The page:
“Young cannabis users, especially those who use tobacco and have other risk factors for stroke, such as: B. Hypertension should understand that they may increase their risk of stroke at a young age, ”said lead study author Tarang Parekh.

"Doctors should ask patients if they use cannabis and inform them about the potential risk of stroke through regular visits to the doctor."

The study was an observational study and did not examine the biological mechanism between stroke and cannabis use. Although it identified a possible connection, it provided no evidence of cause and effect.

The analyzed data comes from the Behavioral Risk Factor Surveillance System (BRFSS) (2016-17), a nationally representative survey collected by the U.S. Centers for Disease Control and Prevention.

Arrhythmias can be life-threatening

Analysis of other data showed that people who were diagnosed with cannabis use disorder had a 50 percent higher risk of being hospitalized for an arrhythmia than non-users. Cannabis use disorder is characterized by frequent, compulsive use of marijuana, similar to alcoholism.

While some arrhythmias are benign, others can be life-threatening. “The effects of cannabis use are visible within 15 minutes and last for about three hours. At lower doses, it is associated with a fast heartbeat. At higher doses, the heartbeat is too slow, ”said Rikinkumar S. Patel, a physician at Griffin Memorial Hospital in Norman, Oklahoma.

Cannabis could cause arrhythmia

"The risk of cannabis use associated with arrhythmias in young people is a major concern, and doctors should ask patients treated with arrhythmias in the hospital about the use of cannabis and other substances as they may trigger arrhythmias," said Patel.

“Because medical cannabis and recreational cannabis are legalized in many states, it is important to understand the difference between the therapeutic dosage of cannabis for medical purposes and the consequences of cannabis abuse. We urgently need additional research to understand these problems, ”said Patel.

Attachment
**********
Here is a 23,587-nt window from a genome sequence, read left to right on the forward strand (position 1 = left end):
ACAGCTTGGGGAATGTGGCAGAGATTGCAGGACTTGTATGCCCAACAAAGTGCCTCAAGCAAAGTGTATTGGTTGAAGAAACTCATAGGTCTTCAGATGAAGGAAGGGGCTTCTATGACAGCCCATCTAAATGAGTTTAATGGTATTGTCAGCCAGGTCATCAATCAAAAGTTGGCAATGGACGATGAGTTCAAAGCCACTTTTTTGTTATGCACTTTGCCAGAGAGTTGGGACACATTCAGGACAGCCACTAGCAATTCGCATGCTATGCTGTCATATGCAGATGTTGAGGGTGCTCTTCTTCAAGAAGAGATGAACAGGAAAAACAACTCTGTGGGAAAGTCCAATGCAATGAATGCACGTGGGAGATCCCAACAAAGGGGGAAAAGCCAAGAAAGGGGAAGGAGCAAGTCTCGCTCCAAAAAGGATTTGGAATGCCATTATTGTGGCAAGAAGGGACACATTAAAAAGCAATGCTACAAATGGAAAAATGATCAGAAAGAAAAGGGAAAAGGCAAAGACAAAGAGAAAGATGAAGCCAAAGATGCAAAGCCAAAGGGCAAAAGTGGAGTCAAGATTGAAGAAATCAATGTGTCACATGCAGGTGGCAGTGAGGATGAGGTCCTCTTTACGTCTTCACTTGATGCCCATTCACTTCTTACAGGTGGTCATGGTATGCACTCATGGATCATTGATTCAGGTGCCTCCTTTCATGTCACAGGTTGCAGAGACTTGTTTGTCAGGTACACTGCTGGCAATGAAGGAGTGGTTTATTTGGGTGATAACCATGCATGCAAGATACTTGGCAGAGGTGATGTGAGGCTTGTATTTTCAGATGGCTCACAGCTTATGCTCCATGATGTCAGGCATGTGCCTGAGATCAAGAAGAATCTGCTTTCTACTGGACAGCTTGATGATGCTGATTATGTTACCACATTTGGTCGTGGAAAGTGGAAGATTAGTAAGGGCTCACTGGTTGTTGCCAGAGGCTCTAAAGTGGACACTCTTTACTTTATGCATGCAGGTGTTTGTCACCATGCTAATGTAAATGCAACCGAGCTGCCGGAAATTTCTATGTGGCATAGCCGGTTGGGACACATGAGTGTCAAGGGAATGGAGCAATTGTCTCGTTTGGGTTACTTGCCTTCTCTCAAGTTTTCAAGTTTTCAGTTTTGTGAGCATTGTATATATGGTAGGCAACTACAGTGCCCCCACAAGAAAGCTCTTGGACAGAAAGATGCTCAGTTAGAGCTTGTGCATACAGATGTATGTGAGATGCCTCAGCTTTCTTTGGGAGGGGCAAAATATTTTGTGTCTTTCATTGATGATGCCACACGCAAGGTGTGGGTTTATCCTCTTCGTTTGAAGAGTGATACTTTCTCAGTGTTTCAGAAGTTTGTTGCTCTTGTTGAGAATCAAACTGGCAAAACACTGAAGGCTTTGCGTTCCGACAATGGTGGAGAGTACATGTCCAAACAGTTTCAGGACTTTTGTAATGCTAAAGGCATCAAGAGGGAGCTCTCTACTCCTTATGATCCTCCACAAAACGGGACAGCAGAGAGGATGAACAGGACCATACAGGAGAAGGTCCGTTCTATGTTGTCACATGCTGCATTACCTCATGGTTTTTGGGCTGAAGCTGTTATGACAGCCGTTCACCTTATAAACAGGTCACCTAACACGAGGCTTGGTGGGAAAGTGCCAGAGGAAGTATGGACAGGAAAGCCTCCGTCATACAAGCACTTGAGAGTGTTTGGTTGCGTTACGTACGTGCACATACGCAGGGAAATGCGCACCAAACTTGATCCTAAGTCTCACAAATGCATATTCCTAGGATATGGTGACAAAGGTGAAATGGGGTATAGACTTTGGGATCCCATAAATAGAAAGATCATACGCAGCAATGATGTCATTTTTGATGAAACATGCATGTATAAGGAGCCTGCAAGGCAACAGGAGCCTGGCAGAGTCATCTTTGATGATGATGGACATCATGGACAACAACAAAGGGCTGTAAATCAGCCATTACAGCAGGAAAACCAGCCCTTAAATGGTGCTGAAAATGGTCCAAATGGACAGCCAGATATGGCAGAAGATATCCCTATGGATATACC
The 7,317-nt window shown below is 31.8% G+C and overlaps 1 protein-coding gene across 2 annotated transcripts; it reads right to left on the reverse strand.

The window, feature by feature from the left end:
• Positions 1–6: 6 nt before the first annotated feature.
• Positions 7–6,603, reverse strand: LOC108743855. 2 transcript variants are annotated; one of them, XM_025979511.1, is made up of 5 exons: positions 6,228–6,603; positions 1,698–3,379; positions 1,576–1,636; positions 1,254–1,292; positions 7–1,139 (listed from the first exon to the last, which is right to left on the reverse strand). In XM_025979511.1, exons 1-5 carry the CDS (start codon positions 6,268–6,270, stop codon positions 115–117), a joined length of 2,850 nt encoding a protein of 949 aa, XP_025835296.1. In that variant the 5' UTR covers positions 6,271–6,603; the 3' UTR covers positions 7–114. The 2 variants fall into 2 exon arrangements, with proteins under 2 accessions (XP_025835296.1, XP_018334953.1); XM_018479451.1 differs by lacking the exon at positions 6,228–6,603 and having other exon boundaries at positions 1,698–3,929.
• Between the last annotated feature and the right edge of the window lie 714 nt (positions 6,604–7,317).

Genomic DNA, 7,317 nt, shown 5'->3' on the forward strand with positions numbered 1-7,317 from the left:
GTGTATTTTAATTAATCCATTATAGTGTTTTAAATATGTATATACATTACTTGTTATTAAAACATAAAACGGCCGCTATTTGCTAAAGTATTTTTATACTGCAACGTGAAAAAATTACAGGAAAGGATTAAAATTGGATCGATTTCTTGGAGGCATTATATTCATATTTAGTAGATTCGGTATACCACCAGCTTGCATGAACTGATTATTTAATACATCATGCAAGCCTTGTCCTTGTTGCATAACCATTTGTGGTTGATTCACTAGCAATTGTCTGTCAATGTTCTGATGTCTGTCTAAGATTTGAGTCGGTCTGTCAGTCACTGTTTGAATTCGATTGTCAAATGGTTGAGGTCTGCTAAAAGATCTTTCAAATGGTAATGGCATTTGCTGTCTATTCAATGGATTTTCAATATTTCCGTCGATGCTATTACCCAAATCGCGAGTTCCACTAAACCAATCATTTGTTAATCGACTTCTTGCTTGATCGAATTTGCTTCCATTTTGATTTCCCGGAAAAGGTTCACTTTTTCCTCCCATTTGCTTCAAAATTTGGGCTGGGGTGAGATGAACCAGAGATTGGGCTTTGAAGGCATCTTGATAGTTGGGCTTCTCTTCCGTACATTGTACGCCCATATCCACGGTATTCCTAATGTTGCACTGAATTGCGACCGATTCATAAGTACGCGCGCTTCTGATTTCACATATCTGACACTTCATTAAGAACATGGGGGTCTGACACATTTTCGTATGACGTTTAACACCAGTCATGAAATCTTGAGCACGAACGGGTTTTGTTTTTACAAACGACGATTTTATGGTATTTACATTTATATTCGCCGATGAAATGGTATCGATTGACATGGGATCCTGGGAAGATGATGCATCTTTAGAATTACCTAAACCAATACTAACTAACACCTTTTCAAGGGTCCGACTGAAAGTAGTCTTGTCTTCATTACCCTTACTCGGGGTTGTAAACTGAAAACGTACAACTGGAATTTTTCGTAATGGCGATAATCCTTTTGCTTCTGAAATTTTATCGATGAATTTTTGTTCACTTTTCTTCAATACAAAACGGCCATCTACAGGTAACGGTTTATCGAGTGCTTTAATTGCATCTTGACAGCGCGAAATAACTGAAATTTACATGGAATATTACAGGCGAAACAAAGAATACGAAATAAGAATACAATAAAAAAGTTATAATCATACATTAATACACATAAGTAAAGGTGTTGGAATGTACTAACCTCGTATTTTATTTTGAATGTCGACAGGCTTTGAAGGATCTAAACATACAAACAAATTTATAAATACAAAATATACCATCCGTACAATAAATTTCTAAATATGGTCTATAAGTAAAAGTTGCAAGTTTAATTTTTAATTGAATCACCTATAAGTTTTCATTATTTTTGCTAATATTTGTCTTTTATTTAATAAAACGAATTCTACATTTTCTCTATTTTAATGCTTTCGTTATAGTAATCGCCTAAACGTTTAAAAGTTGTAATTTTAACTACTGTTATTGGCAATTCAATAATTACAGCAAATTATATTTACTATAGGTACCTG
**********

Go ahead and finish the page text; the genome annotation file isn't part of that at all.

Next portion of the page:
This is said to be the first large-scale population-based study to investigate a relationship between cannabis use disorders and hospitalizations for irregular heartbeat. Although it provides no evidence of cause and effect, it does identify an important trend. (ad)

Author and source information

This text corresponds to the specifications of the medical literature, medical guidelines and current studies and has been checked by medical doctors.


  • American Heart Association: Cannabis may be linked to strokes and heart rhythm disturbances in young people, (accessed: November 12, 2019), American Heart Association
  • Stroke: Marijuana Use Among Young Adults (18–44 Years of Age) and Risk of Stroke, (accessed: November 12, 2019), Stroke
  • American College of Cardiology: Marijuana Use Associated with Increased Risk of Stroke, Heart Failure, (accessed: November 12, 2019), American College of Cardiology

Video: Keynote Presentation: Cannabis for Health Promotion and Disease Prevention (June 2022).